BRUSSELS, BELGIUM — A World Trade Organization (WTO) panel found in favor of several claims by Argentina against anti-dumping duties imposed on its biodiesel imports by the E.U., but said the overall E.U. regulation did not go against WTO rules.
Argentina, which is a major exporter of biodiesel, initiated the WTO proceeding in December 2013, calling the E.U. measures protectionist. The E.U. claimed that Argentina was selling biodiesel at below the cost of production and hurting local producers.
Argentina said the anti-dumping duties essentially closed the European market to Argentine biodiesel, representing a loss of exports equivalent to almost $1.6 billion, the Argentina Foreign Ministry said.
The European Biodiesel Board (EBB) said it expects the European Commission to appeal what the EBB called “questionable parts” of the panel report for review by the Appellate Body.
EBB said it did not understand how the WTO panel could find that the method used by the European Commission to correct “distortions” caused by the Argentinean differential export tax system was in violation of WTO law.
“The European biodiesel industry will stand strong to defend its market from the harmful effects of the differential export tax mechanism, which has enabled the Argentinean biodiesel industry to export biodiesel to the E.U. at unfairly low prices and at times lower than the cost of biodiesel raw materials – a clear proof of dumping and unfair practice,” said Raffaello Garofalo, EBB’s secretary general. “The WTO Panel’s report is not an outright victory for the Argentinean industry, as many of its claims – together with the request to withdraw the E.U. anti-dumping duties – have been rejected by the WTO Panel. The EBB considers yesterday’s WTO decision only as a first episode in a long, strenuous legal battle over the legitimacy of the E.U. defense measures. This issue has implications that go well beyond the case of biodiesel as shown by the number of countries that have supported as third parties in this proceeding. It is thus essential that the Commission appeal the questionable parts of the report before the Appellate Body.”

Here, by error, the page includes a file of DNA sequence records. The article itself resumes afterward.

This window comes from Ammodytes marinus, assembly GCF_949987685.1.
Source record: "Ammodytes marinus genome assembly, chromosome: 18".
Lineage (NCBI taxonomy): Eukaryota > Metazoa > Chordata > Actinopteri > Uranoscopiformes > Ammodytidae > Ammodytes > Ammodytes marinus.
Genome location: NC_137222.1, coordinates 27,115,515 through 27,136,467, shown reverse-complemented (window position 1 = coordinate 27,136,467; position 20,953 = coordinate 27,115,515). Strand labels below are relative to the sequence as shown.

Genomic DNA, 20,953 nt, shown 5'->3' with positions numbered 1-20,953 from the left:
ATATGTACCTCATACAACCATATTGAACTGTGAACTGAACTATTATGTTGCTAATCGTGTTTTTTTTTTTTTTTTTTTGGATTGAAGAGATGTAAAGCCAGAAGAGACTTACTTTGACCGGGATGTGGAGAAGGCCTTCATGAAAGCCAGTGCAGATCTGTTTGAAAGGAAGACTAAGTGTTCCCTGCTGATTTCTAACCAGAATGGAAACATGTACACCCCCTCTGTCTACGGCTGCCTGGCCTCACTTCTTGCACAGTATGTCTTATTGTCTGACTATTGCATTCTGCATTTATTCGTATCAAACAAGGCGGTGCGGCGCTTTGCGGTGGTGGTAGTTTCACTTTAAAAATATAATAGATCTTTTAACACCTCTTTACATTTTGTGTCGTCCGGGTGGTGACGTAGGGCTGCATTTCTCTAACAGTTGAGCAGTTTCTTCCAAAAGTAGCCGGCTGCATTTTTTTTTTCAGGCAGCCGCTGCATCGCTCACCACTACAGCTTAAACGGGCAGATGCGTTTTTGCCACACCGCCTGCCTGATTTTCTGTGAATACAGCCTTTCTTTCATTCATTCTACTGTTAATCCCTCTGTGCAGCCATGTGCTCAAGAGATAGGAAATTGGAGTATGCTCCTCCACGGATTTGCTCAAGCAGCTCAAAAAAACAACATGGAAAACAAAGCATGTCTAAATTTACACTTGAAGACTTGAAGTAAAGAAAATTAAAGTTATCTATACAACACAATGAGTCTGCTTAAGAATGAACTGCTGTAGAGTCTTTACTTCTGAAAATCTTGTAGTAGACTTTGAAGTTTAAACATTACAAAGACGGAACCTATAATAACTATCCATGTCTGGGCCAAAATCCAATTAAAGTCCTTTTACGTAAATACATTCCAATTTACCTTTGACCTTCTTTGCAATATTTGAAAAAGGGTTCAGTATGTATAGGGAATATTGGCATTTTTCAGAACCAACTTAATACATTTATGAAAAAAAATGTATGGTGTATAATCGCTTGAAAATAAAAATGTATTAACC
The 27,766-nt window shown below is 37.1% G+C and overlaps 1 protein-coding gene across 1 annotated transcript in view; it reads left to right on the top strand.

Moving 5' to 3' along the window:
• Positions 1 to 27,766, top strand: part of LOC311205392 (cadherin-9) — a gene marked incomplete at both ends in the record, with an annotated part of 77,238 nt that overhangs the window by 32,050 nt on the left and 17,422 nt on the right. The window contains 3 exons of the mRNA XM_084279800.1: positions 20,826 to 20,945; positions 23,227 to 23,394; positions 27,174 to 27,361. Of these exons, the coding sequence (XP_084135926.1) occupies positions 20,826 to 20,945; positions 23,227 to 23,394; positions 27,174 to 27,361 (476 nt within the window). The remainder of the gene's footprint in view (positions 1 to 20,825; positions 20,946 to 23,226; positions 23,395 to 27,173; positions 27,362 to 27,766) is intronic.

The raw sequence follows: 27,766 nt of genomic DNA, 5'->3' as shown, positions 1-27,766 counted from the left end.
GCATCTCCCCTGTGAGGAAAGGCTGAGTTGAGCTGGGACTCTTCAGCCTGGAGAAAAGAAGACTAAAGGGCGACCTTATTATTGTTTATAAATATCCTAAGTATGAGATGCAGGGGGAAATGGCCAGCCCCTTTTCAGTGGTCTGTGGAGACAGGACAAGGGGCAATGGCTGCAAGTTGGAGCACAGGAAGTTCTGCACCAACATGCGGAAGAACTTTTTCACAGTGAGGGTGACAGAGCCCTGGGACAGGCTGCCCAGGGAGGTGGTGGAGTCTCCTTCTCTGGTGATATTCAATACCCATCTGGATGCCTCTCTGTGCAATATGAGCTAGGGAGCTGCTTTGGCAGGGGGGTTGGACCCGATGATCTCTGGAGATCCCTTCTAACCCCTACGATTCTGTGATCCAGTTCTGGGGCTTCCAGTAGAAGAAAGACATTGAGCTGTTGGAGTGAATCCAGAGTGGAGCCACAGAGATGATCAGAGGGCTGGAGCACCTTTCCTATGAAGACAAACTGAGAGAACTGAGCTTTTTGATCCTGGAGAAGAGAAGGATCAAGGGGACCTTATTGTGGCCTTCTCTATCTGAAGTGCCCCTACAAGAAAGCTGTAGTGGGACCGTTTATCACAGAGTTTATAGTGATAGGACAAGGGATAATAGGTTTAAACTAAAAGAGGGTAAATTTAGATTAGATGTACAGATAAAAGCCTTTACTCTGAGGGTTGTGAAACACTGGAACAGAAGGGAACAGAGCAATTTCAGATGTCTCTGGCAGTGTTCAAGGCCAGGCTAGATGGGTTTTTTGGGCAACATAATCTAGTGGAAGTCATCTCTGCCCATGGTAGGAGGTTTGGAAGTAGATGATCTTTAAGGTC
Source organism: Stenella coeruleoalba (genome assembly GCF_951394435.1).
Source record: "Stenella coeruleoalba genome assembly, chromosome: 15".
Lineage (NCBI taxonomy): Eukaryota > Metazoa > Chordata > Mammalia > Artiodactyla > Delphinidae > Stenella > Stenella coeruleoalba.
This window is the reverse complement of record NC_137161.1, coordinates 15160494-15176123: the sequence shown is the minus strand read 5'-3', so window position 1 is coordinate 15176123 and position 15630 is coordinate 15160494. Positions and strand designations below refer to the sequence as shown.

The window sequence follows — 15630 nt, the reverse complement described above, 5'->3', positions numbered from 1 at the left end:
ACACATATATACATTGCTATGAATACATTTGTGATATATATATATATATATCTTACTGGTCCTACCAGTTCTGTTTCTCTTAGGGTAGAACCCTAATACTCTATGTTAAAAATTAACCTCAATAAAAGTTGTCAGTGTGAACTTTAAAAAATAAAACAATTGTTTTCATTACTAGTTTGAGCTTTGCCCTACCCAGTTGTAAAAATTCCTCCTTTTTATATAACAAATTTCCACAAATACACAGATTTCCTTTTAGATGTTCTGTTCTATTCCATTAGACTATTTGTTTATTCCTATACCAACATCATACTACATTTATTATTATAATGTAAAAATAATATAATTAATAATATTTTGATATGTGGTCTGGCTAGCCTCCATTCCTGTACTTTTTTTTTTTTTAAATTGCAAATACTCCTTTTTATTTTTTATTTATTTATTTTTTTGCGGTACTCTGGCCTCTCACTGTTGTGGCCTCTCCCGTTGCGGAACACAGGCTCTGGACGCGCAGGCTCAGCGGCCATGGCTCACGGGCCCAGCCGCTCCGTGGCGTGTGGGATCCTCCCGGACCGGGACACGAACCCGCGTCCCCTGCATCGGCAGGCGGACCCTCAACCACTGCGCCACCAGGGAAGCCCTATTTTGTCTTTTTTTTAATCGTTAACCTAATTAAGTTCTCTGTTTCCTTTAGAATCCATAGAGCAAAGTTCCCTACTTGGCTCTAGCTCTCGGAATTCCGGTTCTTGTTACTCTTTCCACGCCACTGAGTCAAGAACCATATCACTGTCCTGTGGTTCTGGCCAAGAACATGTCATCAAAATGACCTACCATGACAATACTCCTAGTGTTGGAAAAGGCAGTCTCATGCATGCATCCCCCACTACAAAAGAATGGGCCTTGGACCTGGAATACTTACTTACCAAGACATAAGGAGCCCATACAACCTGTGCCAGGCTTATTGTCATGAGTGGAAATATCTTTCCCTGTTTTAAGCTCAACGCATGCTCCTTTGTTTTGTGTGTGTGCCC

The government of Indonesia has lodged a similar request for consultations six months following Argentina’s complaint. In parallel, a number of proceedings in the case have been lodged by Argentinean and Indonesian producers at the European Court of Justice.